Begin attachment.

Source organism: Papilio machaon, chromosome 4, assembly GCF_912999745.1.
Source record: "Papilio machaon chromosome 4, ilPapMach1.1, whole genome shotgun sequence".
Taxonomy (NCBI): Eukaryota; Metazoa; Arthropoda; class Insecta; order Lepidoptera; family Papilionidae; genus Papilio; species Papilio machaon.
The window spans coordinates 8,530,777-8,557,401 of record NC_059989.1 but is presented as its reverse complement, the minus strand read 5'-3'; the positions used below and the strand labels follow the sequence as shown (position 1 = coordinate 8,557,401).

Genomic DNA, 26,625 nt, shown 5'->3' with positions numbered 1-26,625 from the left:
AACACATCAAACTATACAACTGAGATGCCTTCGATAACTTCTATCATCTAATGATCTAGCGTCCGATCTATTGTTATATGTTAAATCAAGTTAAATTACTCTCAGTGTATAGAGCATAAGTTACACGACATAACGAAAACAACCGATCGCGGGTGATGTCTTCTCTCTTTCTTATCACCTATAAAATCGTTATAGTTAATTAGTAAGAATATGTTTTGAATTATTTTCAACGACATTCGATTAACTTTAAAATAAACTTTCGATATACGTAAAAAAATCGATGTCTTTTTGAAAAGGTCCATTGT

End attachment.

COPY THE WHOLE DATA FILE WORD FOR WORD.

Source organism: Papilio machaon, chromosome 4, assembly GCF_912999745.1.
Source record: "Papilio machaon chromosome 4, ilPapMach1.1, whole genome shotgun sequence".
Taxonomy (NCBI): Eukaryota; Metazoa; Arthropoda; class Insecta; order Lepidoptera; family Papilionidae; genus Papilio; species Papilio machaon.
The window spans coordinates 8,530,777-8,557,401 of record NC_059989.1 but is presented as its reverse complement, the minus strand read 5'-3'; the positions used below and the strand labels follow the sequence as shown (position 1 = coordinate 8,557,401).

Genomic DNA, 26,625 nt, shown 5'->3' with positions numbered 1-26,625 from the left:
AACACATCAAACTATACAACTGAGATGCCTTCGATAACTTCTATCATCTAATGATCTAGCGTCCGATCTATTGTTATATGTTAAATCAAGTTAAATTACTCTCAGTGTATAGAGCATAAGTTACACGACATAACGAAAACAACCGATCGCGGGTGATGTCTTCTCTCTTTCTTATCACCTATAAAATCGTTATAGTTAATTAGTAAGAATATGTTTTGAATTATTTTCAACGACATTCGATTAACTTTAAAATAAACTTTCGATATACGTAAAAAAATCGATGTCTTTTTGAAAAGGTCCATTGT